A team of U.S. researchers has succeeded in uncovering potential vulnerabilities in the SARS-CoV-2 virus. Greg L. Hura, a scientist at Lawrence Berkeley National Laboratory (Berkeley Lab), Andrzej Joachimiak of Argonne National Laboratory and Hugh M. O'Neill of Oak Ridge National Laboratory and their collaborators are using the Advanced Light Source (ALS) in Berkeley, California (see infobox). In this ultrahigh-vacuum particle accelerator, two imaging techniques are available at beamline 12.3.1 - one of 46 experimental stations on the accelerator ring: small-angle X-ray scattering (SAXS) and protein crystallography.
Small-angle X-ray scattering (SAXS) can be used to quantify density differences at the nanoscale of a sample, for example, the size distribution of nanoparticles, size and shape of macromolecules, pore sizes, characteristic spacing of partially ordered materials, and more. This is achieved by analyzing the elastic scattering behavior of X-rays as they pass through the material. Depending on the angular range in which a distinct scattering signal can be recorded, SAXS is able to provide structural information on dimensions between 1 and 100 nanometers and on repeat distances in partially ordered systems of up to 150 nanometers.
Wide-angle X-ray scattering (WAXS) is similar to SAXS. Therefore, most diffractometers can perform both WAXS and limited SAXS in a single run by adding a beam stop. However, because the distance between the sample and the detector is shorter in WAXS, the data obtained offer higher resolution.
Taking advantage of this, the researchers studied the protein machinery responsible for RNA replication and translation in coronaviruses - and many other viruses. This machinery is called the RNA transcription complex (RTC).
Like clockwork and gears
The scientists liken virus replication to putting together a mechanical watch. "You can't put a spring in when the rest of the machinery is already in place. You have to squeeze and place the spring at a certain step in the assembly process, or the whole device won't work," Hurta said. Non-structural and accessory proteins, known as Nsps, played a major role in this process. They exist in a variety of rapidly changing forms depending on the task at hand, similar to a gear shift on a bicycle that allows the wheel to quickly adapt to changing terrain. "Similarly, the Nsps can't move into place in a random or chaotic order; they must follow a specific sequence of operations."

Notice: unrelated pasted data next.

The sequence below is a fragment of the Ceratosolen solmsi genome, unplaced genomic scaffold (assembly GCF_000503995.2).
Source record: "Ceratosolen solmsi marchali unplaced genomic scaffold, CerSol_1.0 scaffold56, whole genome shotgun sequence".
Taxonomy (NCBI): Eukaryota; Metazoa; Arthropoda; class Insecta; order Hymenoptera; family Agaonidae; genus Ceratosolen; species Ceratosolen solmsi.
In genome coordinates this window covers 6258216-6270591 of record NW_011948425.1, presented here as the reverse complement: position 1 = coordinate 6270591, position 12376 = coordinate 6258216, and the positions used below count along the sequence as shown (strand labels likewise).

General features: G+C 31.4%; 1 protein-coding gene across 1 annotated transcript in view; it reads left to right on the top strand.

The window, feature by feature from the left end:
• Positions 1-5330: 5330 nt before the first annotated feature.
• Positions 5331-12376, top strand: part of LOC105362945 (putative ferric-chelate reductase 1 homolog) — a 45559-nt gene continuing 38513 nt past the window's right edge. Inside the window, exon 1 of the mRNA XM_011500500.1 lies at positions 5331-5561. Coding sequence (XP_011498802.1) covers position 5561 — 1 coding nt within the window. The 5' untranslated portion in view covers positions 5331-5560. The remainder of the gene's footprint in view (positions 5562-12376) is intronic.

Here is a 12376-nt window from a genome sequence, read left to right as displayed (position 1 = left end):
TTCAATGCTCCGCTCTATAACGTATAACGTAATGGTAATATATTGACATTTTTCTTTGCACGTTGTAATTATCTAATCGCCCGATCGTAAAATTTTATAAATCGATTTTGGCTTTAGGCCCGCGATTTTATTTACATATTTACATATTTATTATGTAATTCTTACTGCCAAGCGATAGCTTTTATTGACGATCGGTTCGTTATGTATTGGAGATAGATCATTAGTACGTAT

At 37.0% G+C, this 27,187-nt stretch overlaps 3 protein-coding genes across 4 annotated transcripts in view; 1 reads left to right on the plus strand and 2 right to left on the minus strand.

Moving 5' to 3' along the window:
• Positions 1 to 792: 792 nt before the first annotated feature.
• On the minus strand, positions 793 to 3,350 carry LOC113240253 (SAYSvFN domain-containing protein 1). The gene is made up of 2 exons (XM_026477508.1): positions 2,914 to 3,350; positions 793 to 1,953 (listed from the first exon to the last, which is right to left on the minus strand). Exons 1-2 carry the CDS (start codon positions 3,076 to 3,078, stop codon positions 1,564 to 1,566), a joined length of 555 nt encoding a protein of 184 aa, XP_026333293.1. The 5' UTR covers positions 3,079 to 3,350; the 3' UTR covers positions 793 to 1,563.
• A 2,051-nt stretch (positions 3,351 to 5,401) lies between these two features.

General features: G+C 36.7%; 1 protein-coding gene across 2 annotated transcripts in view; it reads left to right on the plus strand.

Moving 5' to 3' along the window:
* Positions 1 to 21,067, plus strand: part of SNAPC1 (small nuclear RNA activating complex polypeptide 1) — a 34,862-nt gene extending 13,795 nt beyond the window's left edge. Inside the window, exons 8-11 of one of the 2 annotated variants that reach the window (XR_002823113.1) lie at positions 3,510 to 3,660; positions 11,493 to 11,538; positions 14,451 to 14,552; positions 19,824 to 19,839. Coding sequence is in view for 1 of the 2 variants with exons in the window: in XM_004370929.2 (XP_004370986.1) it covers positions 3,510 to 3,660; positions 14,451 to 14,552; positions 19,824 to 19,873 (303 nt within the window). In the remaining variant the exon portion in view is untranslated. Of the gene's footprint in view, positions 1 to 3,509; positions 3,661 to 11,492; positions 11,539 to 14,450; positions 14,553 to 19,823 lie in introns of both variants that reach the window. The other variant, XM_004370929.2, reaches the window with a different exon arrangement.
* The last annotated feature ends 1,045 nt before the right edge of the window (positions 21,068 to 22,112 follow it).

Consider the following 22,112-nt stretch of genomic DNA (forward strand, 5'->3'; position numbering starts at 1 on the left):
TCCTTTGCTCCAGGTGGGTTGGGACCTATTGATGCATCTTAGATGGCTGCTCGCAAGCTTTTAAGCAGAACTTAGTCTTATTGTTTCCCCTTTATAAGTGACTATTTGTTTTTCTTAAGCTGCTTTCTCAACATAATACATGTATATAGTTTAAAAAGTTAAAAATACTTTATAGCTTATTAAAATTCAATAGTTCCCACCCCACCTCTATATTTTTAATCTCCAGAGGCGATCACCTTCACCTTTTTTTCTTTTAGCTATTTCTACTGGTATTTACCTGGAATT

The team figured out how one of the Nsps recognizes the RNA molecules it acts on and how it cuts long strands of copied RNA into the correct length. Combining information from different structural techniques and computations is key to developing an alternative viral defense, O'Neill explains. Because of the similarity of RTC proteins among different viral strains, the team anticipates that drugs developed to block RTC activity could work not only for all COVID-19 variants, but also for other viral infections.
The Advanced Light Source (ALS) is a research facility at Lawrence Berkeley National Laboratory in Berkeley, California. It is one of the world's brightest sources of ultraviolet and soft X-ray light. The latter has a much lower photon energy than hard X-rays, enabling imaging of solids as a homogeneous "unexposed" medium. In addition, the ALS is the first "third generation" synchrotron light source in its energy range.
The ALS provides multiple extremely bright sources of intense and coherent short-wavelength light that researchers from around the world use for scientific experiments. It is funded by the U.S. Department of Energy (DOE) and managed by the University of California (UC).
How ALS works
Electron bunches moving almost at the speed of light are forced into an almost circular path by magnets in the ultra-high vacuum of the ALS storage ring. Between these magnets, there are straight sections with dozens of magnets with alternating polarity, called "undulators." They force the electrons onto a slalom-like path. Under the influence of the deviations from the straight path, electromagnetic rays are emitted, ranging from infrared through the visible and ultraviolet range to X-ray wavelengths. The resulting beams can be guided to the instruments of the experimental stations via branching tubes – the beamlines.
The ALS has a complex vacuum system with a total length of more than one kilometer of vacuum tubes for the electron and photon beams. The vacuum pressure in the beam tubes is 100 mbar at some experimental stations and goes up to 1x10-11 mbar in the storage ring.
The extreme vacuum is necessary for a very simple reason: If the tubes were ventilated normally, the elementary particles would collide with the air molecules immediately after leaving the electron or photon source and interact with them. Accelerated radiation would not even occur.
In order to be able to seal off certain sections of the high and ultrahigh vacuum area for maintenance work, VAT sector valves are used. They can be used to hermetically seal the sections and thus maintain the high and ultrahigh vacuum in the other areas. In addition, VAT quick-acting valves are used to quickly isolate affected ring or tube sections in the event of leakage, maintaining the vacuum and preventing possible contamination by incoming air.
The vacuum valves used are VAT all-metal valves. These are characterized by the fact that they function completely without elastomer seals. Sealing here is achieved with metal on metal - the surfaces of the seals are correspondingly precise. Elastomer seals, which are also frequently used for valves in a vacuum, decompose very quickly under the high temperatures and high-energy radiation prevailing in the beamlines and storage ring.